If you 're reading this, you're using a computer and know that frustration of being away from your machine, and not being able to access your precious files. Yes, there are useful innovations like Google's Drive and other browser-based sharing programs, but what if you could keep your whole digital soul on you all the time?
Enter Keepod, the Israeli startup with a simple but revolutionary vision - to transfer all the computing from a PC to a disk-on-key, or in geek-speak, a USB flash drive.
The company's name, Keepod, means "hedgehog" in Hebrew, by the way.
So why did the company call itself "Keepod?" Several reasons, explains its CEO. For one thing, the hedgehog is small and cute but knows how to protect itself very well, thank you. For another, the name includes both the English word "keep" and the Hebrew word "od", which means more – you can keep more and more using the Keepod system.
While much of the name's charm is lost on non-Hebrew speakers, he admits, the name is still catchy; you hear it and you remember it.
A private mobile desktop
In the company’s vision, in the not so distant future each of us will have a disk-on-key in his pocket. This device will be our virtual soul, and the moment we insert it into a computer, any computer, it will be turned on and we will have our own private desktop, with our personal programs, our personal files, and so on.
The moment we remove the Keepod, the computer turns off and no trace of what we did remains on it. The PC is basically an empty shell.
"We set out to understand what bothers people today about the computing experience and reached the conclusion that our computing ‘soul’ is too scattered," says Nissan Bahar, the company’s CEO. "Some is on the laptop, some on the computer at work, etc. And even in the era of cloud, some of the material is on one cloud and some on another one."
Next, Bahar says, we asked ourselves a few questions about the paradigm: "Who said that the operating system has to be on a computer? And who says that the computer has to cost so much? Certainly when most users use the computer for surfing, emails, watching video clips.”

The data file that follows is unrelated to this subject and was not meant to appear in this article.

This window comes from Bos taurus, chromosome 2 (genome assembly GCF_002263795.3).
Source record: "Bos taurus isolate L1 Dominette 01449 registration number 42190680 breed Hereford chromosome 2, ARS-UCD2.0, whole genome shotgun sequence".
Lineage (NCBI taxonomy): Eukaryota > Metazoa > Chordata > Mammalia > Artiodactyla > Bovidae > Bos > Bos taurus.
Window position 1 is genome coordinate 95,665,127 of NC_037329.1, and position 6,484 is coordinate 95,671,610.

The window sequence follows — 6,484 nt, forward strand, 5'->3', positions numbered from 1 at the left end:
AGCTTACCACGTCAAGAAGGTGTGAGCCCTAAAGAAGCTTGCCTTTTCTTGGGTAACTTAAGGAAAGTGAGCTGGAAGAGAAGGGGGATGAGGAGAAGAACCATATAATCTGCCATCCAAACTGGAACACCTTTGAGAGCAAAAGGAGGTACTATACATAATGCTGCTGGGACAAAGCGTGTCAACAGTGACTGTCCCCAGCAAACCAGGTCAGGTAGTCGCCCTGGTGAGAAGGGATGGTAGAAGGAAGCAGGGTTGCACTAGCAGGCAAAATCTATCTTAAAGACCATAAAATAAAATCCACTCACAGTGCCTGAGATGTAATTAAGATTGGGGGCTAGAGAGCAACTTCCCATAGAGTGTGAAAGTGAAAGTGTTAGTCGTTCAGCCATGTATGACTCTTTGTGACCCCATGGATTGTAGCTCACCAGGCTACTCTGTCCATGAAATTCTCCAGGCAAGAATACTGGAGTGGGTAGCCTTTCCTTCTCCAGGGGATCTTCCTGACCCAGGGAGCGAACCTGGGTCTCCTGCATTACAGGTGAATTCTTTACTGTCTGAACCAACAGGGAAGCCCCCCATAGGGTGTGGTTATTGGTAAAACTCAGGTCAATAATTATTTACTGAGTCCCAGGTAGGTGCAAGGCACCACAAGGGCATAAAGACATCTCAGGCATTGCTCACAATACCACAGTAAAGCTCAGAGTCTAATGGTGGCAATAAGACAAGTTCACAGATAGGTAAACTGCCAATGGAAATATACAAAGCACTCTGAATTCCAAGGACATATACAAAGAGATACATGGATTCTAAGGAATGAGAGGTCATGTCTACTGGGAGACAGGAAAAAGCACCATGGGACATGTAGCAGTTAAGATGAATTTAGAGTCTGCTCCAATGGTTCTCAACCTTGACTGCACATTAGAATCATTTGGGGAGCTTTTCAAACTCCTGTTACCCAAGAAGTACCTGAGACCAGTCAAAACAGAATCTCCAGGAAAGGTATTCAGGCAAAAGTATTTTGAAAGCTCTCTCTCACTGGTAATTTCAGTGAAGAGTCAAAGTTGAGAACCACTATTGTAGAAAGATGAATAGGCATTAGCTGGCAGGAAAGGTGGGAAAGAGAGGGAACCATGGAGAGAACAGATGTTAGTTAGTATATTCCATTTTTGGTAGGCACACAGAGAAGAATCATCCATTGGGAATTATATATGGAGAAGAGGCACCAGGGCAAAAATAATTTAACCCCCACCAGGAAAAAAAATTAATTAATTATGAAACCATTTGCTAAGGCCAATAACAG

All that led the firm to arrive at its concept: A computer on a disk-on-key, or as it says on the company’s website: “Leave the computer, take your OS (operating system). Keepod was designed to jump between PCs so you can have your OS wherever you go.”
Thus the company developed its own Linux-based operating system, called KeepodOS, which works from the disk-on-key, on almost any type of computer: new or very old, with strong hardware and weak hardware.
“The product is free for the end user,” Bahar clarifies. “Today most of our users are early adopters, but we want to reach all the target audiences. You can download a simple program from our website and prepare Keepod for yourself."
Don't want that soda? Too bad
The problem is that today it’s very hard to buy a computer without Windows already installed, he says. "It’s like I order a sandwich in a café and they’ll force me to buy Coca Cola, and for a lot of money to boot. The Windows license increases the price of the computer by something like $70-$90. We’re talking with computer manufacturers such as Dell and Asus, to market a slim computer that suits our concept, a computer that doesn’t even contain a hard disk.”
Lovely. So where’s the money? “In the enterprise market. There it’s very easy for us to demonstrate a saving in costs," Bahar says. "We show how much new computers cost, software licenses, maintenance, support, backup and so on, and then we show how much can be saved with Keepod. Among our customers, for example, are UniCredit and MPS Bank in Italy. We’re a firm that has stood on its feet from the start. We have never asked anyone for money.”
Oddly, banks of all places, institutions that are usually conservative, are haring for the new concept, but Bahar explains that banks actually like Keepod because of its strong encryption and because work on it leaves no traces.
Recently the company announced another project called KeepodUnite, in the context of activity for corporate social responsibility.
“Every year tens of millions of computers are tossed into the garbage in the United States alone,” explains Bahar. “These computers are good for us. We have formed a partnership that will enable us to bring such computers to the third world, to the five billion people who are still not connected to the Internet, with our part being a system of USB devices with the KeepodOS system on it.”
Keepod has 26 employees with offices in Milan, and other employees in Israel, Russia, Germany and other countries.
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